• Development of “new literacies” in response to the challenges of a fast-changing world. They  assemble experts to develop syllabi on issues such as climate change, data journalism, science journalism, etc.

    • Publications: a handbook named, 'Journalism, ‘Fake News’ and Disinformation', which is an issue that we have all become familiar with.

    • Many of the schools that UNESCO supported over the years have become stronger and acquired a greater capacity to be a strategic part of a global network of journalism schools of excellence.


Way Forward:

    • Many stakeholders must join hands and accelerate efforts. This includes media houses and media training institutions, governments and other partners.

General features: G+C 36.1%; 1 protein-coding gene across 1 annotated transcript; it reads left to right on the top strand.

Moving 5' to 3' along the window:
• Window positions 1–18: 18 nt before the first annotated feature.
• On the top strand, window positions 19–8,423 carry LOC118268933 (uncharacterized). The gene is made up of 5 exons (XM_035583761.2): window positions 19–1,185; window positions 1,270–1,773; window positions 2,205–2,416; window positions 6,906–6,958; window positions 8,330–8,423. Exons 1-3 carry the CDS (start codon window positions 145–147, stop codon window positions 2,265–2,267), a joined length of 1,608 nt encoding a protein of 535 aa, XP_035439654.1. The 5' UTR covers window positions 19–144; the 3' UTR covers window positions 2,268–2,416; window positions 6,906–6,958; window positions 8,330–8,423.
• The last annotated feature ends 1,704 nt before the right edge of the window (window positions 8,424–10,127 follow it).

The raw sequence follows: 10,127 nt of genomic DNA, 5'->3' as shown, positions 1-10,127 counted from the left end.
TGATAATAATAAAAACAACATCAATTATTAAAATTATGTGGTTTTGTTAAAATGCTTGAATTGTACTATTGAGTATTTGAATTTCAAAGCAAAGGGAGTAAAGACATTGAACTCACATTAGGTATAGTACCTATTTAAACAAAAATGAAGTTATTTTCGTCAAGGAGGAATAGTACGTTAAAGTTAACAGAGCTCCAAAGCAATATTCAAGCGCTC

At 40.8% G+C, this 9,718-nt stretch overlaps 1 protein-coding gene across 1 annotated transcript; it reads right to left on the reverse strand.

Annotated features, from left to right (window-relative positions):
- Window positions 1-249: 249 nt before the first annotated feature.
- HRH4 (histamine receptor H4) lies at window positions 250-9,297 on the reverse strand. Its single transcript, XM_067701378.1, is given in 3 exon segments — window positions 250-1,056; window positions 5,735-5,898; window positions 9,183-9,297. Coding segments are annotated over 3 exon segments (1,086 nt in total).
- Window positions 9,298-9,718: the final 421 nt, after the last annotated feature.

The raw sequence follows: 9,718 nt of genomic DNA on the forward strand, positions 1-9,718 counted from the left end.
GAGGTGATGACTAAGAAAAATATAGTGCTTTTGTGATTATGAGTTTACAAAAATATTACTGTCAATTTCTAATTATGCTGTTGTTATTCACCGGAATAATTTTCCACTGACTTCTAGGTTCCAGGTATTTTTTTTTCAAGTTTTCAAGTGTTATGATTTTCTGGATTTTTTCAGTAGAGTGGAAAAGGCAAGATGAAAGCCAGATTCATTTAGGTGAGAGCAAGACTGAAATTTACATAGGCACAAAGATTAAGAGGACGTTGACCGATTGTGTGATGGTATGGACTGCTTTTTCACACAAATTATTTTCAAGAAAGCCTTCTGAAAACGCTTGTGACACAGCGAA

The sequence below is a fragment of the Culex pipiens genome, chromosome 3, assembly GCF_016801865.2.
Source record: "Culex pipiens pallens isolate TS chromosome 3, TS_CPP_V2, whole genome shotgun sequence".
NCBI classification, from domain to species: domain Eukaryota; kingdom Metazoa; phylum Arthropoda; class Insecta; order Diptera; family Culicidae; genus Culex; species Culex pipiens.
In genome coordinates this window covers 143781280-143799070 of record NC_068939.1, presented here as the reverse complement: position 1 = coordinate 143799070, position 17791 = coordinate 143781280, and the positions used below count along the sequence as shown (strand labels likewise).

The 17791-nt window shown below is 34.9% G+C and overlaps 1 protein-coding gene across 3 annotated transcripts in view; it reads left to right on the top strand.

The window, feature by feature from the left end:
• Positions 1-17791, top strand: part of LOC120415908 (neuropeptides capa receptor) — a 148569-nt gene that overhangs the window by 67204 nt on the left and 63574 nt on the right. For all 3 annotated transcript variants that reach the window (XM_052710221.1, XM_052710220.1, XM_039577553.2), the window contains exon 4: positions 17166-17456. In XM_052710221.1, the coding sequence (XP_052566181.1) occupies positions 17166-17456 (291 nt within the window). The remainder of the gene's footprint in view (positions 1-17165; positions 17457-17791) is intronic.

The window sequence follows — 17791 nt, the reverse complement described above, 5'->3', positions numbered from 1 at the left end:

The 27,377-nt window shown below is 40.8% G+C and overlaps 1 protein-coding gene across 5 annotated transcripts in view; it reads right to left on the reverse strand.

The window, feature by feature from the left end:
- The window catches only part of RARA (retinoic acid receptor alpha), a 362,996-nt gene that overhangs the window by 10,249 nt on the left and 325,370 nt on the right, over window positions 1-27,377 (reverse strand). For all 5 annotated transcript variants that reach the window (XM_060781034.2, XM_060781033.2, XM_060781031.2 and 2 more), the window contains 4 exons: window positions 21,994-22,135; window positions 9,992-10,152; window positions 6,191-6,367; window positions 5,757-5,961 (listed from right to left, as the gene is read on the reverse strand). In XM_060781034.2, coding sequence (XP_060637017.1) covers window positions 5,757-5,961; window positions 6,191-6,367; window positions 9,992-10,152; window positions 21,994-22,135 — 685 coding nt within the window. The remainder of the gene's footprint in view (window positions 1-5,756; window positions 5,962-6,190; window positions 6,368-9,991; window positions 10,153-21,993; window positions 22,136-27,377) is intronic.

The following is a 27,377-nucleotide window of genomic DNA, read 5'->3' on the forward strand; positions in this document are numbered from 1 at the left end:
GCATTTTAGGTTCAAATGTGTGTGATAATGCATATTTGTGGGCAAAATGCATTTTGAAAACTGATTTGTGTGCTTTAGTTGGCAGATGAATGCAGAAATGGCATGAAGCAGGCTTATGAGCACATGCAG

• Addressing quality issues and the exploitation of students by some educational institutions. The objective should be to constantly improve the quality of media training, while ensuring access to everyone.

    • The other pressing concern relates to the dynamic nature of the communication and information technologies that are reshaping the media landscape.

Conclusion: Social media cannot replace the production of proper news journalism, even if they compete very seriously for time and advertising. In this regard, we see the implementation of the National Education Policy, 2020, as an opportunity. It encourages us to make media education holistic, multidisciplinary and inclusive of the latest technological advancements. We must certainly evolve our teaching techniques keeping in view these challenges.


Expected Question: Determine the various elements of Media Ethics. What steps are required to uplift the perceived depreciating quality of media in India? (150 Words)



2. Unilateral legislation without taking States into confidence will see more protests on the streets

  • Source: TH - Page 7/OPED: Spirit of federalism lies in consultation
  • GS 2: issues & challenges pertaining to the federal structure